Embroidered Photographs That Illustrate the Failures of Photography


Diane Meyer’s “Time Spent That Might Otherwise Be Forgotten” project isn’t so much about what photography can do, but rather what photography can’t do. By embroidering pixel patterns into sections of her photographs, Meyer’s work focuses on the inability of photography to truly preserve “experience and personal history.”

Here is a sampling of her work:







The embroidery is sewn directly into the photographs, forming patches of pixelated stitching that, according to Meyer, represent “the means by which photographs become nostalgic objects that obscure objective understandings of the past.”

Head over to Meyer’s website to see more.

(via Flavorwire)

Image credits: Photography by Diane Meyer and used with permission.

Thanks for sending in the tip, Phil!

  • mutie

    1) “There is nothing objective about photography.” Well, not “nothing.” There are some things that are objective about it (where “objective” is defined as “not influenced by personal feelings”). There are other aspects which are not.

    2) “Question: What color was the Tyrannosaurus rex? We don’t know because they lost.” Also not precisely true. We can understand the chemical structure of the chromophores and deduce something of the color, objectively.

    You make it sound like all of existence is subjectively perceived. “Imperfect” isn’t a synonym for “subjective.”

  • Zoe Cappa

    Agreed. When you see people on the news who had their house burn down or destroyed by a major storm or tornado….what is the first thing most mention when lament over loss of their personal belongings….their photos. They are indeed memory triggers. Why does she think her weird pixel embroidery has to have any kind of meaning when basically it looks like any color theory 101 or color matching design exercise?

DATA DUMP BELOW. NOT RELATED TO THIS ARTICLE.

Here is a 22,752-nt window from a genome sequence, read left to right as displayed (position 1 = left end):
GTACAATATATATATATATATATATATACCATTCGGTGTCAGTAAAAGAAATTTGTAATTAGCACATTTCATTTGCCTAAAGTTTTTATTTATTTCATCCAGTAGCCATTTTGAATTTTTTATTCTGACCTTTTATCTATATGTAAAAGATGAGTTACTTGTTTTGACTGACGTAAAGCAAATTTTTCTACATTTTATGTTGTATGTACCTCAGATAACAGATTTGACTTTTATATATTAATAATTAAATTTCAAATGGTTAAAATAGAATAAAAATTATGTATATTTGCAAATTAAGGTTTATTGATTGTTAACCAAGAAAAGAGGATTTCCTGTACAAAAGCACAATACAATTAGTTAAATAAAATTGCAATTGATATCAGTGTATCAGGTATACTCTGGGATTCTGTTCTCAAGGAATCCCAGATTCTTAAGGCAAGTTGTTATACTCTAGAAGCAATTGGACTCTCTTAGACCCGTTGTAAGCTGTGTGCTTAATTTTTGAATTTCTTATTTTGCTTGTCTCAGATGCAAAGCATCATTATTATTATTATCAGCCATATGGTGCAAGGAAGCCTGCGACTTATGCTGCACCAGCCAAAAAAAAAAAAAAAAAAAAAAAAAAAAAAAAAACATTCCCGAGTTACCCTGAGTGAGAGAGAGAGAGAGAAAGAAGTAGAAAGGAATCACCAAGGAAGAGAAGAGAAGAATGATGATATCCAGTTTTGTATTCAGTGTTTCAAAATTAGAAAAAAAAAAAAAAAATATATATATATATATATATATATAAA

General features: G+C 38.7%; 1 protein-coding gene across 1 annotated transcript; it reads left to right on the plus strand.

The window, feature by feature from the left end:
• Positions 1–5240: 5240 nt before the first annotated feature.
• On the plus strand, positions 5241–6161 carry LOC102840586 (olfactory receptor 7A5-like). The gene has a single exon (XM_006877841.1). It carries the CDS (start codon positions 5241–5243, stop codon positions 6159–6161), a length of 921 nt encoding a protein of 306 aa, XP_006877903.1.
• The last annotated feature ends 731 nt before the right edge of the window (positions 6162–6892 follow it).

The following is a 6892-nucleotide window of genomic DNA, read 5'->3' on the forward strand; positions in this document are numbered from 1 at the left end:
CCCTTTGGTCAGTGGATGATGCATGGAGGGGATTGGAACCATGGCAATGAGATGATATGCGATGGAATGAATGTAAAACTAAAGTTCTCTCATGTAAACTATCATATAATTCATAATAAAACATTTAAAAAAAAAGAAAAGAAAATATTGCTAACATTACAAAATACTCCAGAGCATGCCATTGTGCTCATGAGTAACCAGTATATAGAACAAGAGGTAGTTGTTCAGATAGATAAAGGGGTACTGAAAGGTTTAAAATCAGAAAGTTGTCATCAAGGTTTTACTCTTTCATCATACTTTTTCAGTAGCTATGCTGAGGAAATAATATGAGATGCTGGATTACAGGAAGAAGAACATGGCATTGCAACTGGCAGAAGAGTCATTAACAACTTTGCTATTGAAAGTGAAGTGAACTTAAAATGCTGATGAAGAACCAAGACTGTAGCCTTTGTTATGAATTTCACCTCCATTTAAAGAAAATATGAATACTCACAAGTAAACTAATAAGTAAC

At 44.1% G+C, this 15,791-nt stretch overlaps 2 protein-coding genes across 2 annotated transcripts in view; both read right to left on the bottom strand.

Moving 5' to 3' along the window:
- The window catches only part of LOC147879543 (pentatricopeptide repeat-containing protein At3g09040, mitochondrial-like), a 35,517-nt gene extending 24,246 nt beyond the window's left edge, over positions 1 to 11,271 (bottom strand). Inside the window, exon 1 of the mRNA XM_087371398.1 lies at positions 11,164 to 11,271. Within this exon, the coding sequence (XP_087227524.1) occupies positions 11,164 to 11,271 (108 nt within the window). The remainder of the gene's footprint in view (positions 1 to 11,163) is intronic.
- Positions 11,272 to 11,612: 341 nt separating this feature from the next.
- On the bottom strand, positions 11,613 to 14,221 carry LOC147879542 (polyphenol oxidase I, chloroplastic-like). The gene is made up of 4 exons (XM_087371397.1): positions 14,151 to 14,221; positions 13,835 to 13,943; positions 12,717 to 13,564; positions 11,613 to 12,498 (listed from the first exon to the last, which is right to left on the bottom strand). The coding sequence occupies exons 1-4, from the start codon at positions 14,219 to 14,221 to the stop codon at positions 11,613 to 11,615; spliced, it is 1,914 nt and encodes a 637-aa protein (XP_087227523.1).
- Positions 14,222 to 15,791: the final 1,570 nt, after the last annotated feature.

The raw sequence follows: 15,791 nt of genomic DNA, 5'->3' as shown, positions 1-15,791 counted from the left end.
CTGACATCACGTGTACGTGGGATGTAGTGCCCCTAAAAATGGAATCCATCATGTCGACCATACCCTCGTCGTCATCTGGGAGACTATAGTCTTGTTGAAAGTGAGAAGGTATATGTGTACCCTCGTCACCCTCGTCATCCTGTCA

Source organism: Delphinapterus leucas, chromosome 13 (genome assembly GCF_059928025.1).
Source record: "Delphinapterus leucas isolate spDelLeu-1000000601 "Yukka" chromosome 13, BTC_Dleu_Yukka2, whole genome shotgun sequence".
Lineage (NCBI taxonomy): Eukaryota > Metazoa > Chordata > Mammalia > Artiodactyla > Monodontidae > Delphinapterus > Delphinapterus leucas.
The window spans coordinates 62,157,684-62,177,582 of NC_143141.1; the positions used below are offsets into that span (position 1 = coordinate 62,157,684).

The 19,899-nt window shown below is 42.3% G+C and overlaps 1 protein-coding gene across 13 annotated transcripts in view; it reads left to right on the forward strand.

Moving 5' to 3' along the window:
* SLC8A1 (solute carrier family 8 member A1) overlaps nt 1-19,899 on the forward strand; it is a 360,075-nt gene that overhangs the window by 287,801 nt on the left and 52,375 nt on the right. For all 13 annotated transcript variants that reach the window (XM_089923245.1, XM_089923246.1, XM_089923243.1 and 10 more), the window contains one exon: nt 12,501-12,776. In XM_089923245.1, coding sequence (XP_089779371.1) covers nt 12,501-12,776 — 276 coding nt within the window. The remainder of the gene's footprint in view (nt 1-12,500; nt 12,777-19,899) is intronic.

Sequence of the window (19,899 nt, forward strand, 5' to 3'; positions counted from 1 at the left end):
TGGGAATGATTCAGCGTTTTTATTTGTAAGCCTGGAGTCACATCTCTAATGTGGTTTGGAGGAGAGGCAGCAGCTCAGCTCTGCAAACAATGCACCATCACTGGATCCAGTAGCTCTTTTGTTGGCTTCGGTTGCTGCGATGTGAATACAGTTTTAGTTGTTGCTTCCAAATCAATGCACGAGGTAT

Yet another art student who’s parents should have guided her into a more practical and in-demand field like engineering. Parents, stop sending your kids to art school when they are truly not artists! All they end up doing is racking up mountains of debt. Yes, Arts / Liberal Arts students have highest college debt now…and yeah, I got my arts degree too but I paid off my debt within 10 years of graduating and when I was in college there were very few of us…all of my friends went to medical, law and business schools. Art students were not flooding campuses 15 – 20 years ago. These kids now can’t get jobs so they work for free and undercut the market and earnings capabilities of everyone that does creative work to pay their bills.

    People like this need to just do art on the weekends as a hobby! Get an engineering, nursing or other degree that will benefit society. Not everyone can embroider photographs for a living. Ugh.